The way companies hire employees is changing. Harnessing Revolution: Creating the Future Workforce, a 2017 Accenture Strategy study of more than 10,000 working people in 10 countries, found that executives anticipate that 44 percent of the average workforce will include independent contractors or temporary positions by 2018.

"It's likely we will see freelancers working with permanent staff in cross-functional teams," says Mary Lyons, managing director for talent and organization within Accenture Strategy. "Our research cited that 79 percent of executives agree that the future workforce will be structured more by projects—work focused on joint goals completed in collaborative teams—than by job function."

The issue for talent development is how to train short-term employees to work on these teams. It might sound tempting to cut costs by not providing them with any training at all, but Lyons recommends offering at least some development.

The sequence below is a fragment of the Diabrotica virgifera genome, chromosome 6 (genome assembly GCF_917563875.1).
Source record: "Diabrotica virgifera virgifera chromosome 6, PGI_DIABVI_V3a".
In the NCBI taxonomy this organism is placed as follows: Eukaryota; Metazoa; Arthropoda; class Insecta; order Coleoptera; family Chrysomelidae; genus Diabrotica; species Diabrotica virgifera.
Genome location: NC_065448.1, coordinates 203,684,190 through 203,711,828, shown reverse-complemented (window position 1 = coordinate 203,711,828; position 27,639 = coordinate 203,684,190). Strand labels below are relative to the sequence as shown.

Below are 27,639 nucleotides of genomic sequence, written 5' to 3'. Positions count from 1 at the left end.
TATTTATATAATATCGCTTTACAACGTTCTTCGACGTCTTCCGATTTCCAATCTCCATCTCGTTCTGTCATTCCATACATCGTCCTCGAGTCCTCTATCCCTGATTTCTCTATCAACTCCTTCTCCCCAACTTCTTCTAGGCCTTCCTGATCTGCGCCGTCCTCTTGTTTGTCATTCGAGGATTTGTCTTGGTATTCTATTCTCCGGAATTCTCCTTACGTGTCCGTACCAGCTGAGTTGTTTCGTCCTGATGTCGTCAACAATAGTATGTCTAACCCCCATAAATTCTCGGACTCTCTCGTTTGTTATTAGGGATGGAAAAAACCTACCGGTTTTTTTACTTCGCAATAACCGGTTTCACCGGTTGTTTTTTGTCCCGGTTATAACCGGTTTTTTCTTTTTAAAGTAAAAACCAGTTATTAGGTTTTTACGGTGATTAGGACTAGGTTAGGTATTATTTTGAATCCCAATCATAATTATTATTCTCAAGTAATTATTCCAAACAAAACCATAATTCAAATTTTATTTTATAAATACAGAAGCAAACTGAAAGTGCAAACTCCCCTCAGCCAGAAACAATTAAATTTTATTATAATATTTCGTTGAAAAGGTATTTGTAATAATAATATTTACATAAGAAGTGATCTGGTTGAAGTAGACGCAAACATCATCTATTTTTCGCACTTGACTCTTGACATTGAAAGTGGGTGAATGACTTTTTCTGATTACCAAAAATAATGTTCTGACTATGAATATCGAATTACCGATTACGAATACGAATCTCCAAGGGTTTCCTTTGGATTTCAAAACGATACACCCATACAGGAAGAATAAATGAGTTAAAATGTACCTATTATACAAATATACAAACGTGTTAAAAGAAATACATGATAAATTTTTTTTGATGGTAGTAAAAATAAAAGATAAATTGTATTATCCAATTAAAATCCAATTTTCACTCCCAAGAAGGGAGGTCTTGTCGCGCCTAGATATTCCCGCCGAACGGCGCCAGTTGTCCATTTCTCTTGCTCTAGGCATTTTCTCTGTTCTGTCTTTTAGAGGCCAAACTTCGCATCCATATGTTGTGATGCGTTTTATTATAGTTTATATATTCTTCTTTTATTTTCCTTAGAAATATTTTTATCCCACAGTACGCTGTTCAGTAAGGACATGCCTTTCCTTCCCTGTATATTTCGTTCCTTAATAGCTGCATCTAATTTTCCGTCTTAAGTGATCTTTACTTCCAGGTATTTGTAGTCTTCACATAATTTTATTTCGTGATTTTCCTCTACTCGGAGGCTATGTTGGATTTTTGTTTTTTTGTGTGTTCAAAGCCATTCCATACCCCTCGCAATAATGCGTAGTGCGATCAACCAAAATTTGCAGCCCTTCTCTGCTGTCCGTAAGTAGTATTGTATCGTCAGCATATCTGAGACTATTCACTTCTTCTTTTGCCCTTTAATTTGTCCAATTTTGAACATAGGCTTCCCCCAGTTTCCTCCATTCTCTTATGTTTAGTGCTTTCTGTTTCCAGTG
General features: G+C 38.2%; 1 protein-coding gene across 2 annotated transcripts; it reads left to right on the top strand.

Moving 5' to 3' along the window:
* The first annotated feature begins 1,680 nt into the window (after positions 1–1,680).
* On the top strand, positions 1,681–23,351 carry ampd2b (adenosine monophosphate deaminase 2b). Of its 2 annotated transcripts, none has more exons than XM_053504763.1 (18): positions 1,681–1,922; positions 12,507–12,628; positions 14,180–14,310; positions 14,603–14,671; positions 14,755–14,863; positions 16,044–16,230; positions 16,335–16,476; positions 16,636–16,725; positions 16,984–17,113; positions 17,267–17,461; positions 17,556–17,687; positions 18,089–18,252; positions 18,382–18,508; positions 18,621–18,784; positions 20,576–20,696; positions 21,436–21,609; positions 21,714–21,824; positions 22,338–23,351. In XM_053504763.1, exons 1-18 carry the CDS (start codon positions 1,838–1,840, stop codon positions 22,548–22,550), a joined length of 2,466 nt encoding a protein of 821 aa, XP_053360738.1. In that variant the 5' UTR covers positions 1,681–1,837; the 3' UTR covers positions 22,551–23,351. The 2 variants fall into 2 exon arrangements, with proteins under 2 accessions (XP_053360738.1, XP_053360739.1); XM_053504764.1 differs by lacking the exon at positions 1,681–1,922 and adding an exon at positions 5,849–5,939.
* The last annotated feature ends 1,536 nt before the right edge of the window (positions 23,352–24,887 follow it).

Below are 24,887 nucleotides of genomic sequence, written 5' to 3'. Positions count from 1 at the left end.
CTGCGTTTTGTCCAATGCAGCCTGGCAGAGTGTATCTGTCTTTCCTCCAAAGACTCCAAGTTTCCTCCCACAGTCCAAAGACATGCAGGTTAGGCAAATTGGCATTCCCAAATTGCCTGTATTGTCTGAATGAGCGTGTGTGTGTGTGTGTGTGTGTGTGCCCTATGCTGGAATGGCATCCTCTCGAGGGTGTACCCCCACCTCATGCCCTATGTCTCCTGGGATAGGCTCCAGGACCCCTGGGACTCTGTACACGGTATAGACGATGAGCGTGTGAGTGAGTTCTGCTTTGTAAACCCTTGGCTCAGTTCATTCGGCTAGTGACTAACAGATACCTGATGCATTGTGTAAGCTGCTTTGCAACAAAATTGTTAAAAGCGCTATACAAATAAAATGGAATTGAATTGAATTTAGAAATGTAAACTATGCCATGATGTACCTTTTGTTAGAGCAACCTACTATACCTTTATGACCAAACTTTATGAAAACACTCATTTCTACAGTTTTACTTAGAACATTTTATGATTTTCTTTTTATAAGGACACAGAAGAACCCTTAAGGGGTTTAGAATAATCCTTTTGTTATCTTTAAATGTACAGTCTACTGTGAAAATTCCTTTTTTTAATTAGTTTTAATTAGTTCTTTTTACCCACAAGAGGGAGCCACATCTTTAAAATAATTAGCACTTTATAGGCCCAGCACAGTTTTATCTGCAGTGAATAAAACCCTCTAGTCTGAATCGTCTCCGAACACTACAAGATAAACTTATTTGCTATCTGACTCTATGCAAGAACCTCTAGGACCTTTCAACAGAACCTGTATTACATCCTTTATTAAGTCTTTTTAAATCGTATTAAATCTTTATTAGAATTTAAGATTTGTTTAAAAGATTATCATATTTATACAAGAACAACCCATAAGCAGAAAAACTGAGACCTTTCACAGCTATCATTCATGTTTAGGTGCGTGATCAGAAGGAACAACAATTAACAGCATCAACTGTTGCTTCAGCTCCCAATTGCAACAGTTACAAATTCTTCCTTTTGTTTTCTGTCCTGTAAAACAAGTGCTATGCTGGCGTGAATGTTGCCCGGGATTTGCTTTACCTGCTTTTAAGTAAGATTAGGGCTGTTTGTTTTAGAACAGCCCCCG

"Regardless of whether the employee is permanent or temporary, talent development professionals should view training costs as an investment," she says. "Allocating funds for proper training is important to guarantee good work quality." She also notes that "it's in an organization's best interest to find someone who is already adept in the skill sets needed to perform the duties they were hired for. That way, the organization will only be investing in the training needed to get the job done."

Luckily, most temporary and contract workers shouldn't need much training to handle the basic requirements of their jobs, because it's hard to strike out on your own without a defined set of skills. If anything, organizations should train temporary and contract workers on adapting to internal processes and collaborating with their peers.

Teaching short-term workers about their new team's culture, work style, and mission may be the most valuable training you can offer if you want them to take an interest in their work and hit the ground running.